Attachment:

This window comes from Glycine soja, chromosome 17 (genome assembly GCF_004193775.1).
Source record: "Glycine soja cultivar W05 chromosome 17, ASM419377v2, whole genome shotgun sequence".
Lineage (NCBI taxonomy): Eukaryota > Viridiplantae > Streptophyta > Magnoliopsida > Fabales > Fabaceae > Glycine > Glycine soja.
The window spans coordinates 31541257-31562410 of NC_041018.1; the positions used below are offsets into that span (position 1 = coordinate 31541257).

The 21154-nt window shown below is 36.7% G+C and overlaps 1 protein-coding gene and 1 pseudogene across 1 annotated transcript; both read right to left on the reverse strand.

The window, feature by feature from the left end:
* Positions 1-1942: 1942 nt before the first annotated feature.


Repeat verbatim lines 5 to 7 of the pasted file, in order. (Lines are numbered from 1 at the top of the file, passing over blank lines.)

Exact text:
The 21154-nt window shown below is 36.7% G+C and overlaps 1 protein-coding gene and 1 pseudogene across 1 annotated transcript; both read right to left on the reverse strand.

The window, feature by feature from the left end:
* Positions 1-1942: 1942 nt before the first annotated feature.